by Phil Mann
NATURAL SELECTION is a natural selection by the Tropic’s film programmer. Winner of seven awards at last year’s South by Southwest Film Festival, including Best Narrative Feature, and nominated for Best First Feature and Best Female Lead at the 2012 Independent Spirit Awards, it’s the kind of un-Hollywood movie that you depend on the Tropic to bring here.
It’s a breakout role for Rachael Harris (a nagging wife in The Hangover) who for the first time moves from supporting character roles to a lead, responsible for carrying the film. She’s Linda, an earnest, dutiful, religious woman who can’t produce the child she wants. Her husband (John Diehl) is also a dedicated Christian, so dedicated that he will not sleep with his wife because it would spill his seed. Instead, unbeknownst to her, he makes good use of it as a regular donor at a sperm bank, while watching porn movies. (What would Ric Santorum say?)
That’s just the setup, because this is really a road movie, about Linda’s quest to find one of her husband’s children, a boy conceived with some of his sperm-banked deposits. Don’t expect a Hallmark conclusion. No cute tyke, the now grown son (Matt O’Leary) is a 23-year-old dirtbag ex-con on the lam. But Linda is bound and determined to bring him home, making them one of the oddest road movie couples in history.
“A small gem of an indie movie whose rewards far exceed its bare-bones budget.” (Peter Travers, Rolling Stone) “A coming-of-age portrait of a sweet, innocent, middle-aged Christian woman who bursts through the confines of a sexless marriage.” (Amy Biancolli, San Francisco Chronicle )
THE MATCHMAKER takes us to Israel in 1968, when that country was reveling in its Six-Day War triumph and rumors of the American free love generation were wafting over from abroad. Teen-aged Arik finds a job with Yankele, a petty crook with a sideline in finding love matches for undesirable mates. The boy’s duty is to spy on potential matches, to make sure they don’t have hidden flaws. Yankele, played by well-known Israeli comic Adir Miller, dominates the movie, but it is really a coming of age story about Arik, who learns about life from the crafty Yankele and a cast of supporting characters including a troupe of dwarfs. “A memory play gold-dusted with adolescent longing and a strong sense of fable…” (John Anderson, Variety)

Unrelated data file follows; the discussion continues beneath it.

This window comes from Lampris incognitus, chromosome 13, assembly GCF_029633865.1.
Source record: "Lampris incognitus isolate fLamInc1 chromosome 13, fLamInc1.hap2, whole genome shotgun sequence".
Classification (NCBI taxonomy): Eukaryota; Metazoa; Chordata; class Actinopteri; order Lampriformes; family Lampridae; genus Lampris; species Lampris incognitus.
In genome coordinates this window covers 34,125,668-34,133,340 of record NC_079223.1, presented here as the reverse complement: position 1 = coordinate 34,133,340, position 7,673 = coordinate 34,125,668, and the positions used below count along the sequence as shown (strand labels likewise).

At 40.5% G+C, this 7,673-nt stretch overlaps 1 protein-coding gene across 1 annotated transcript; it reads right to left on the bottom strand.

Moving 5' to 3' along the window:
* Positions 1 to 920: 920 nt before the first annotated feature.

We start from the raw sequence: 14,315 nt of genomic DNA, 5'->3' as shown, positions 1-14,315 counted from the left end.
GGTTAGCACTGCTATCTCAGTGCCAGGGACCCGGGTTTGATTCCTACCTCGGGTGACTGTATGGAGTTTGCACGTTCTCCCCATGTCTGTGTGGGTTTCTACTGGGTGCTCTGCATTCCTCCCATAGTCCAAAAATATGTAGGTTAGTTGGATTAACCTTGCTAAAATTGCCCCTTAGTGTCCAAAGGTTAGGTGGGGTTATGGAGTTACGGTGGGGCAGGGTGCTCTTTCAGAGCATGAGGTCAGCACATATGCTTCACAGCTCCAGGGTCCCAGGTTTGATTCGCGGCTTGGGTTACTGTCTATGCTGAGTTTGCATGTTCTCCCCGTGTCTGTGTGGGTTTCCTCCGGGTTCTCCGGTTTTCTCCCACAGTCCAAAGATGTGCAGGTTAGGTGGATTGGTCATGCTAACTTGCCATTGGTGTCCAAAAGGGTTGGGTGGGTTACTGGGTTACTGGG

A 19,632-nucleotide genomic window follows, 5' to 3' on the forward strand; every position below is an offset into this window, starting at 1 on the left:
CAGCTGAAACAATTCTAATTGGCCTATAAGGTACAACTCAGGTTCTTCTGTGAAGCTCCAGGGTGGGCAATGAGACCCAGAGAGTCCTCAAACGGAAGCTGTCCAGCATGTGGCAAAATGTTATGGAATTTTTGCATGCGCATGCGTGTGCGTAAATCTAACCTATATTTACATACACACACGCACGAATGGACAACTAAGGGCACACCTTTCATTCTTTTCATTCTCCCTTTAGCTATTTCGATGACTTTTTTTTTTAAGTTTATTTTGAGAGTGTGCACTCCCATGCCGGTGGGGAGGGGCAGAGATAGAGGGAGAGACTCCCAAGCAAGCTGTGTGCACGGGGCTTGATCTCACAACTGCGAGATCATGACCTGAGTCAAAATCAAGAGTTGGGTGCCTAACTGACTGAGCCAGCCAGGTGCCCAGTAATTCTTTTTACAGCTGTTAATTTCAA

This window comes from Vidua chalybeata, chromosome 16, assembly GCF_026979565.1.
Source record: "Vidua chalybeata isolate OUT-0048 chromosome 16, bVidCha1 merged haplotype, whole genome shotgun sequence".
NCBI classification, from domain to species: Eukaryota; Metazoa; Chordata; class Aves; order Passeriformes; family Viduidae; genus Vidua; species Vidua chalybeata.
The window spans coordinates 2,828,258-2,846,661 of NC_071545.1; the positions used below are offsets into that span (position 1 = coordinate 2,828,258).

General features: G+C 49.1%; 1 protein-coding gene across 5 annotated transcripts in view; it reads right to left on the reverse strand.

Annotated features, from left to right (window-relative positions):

If all this is too much for you, the Tropic’s “Summertime is Easy” lighter fare is in full swing. This week brings PIRATES! BAND OF MISFITS in 3D and 3 STOOGES.
Pirates is the latest stop-action animation from British Aardman Animations (Chicken Run, Wallace and Gromit) a wild tale of a dastardly crew trying to win the “Pirate of the Year” award. “The movie is a curiosity cabinet of visual pleasures but so breezy and lightly funny that you may not realize at first how good it is.” (Manohla Dargis, New York Times) “No one else has come close to translating England's homegrown blend of deadpan and madcap for a younger audience, much less with such impressive Claymated technique. You couldn't ask for a better lesson in Anglo-Absurdism for Beginners." (David Fear, Time Out New York)
Stooges is the latest from the Farrelly brothers, Bobby and Peter (Dumb and Dumber, Shallow Hal, There’s Something About Mary). Who better to pay homage to these masters of stupid slapstick? A poke in the eye, a bash over the head with a sledge hammer, all in good fun, in this “a respectful, heartfelt, and entertaining tribute to the eternal trio.” (Jaime Christley, Slant Magazine) Even the New Yorker’s David Denby, not known for his sense of humor, admits “the movie is so infantile that it achieves a special kind of purity and gentleness.”
THE HUNGER GAMES and CHIMPANZEE are held over.
And watch out for Hannibal Lechter! The Monday Mystery Classic is THE SILENCE OF THE LAMBS. Local writer and mystery maven Hy Conrad will introduce.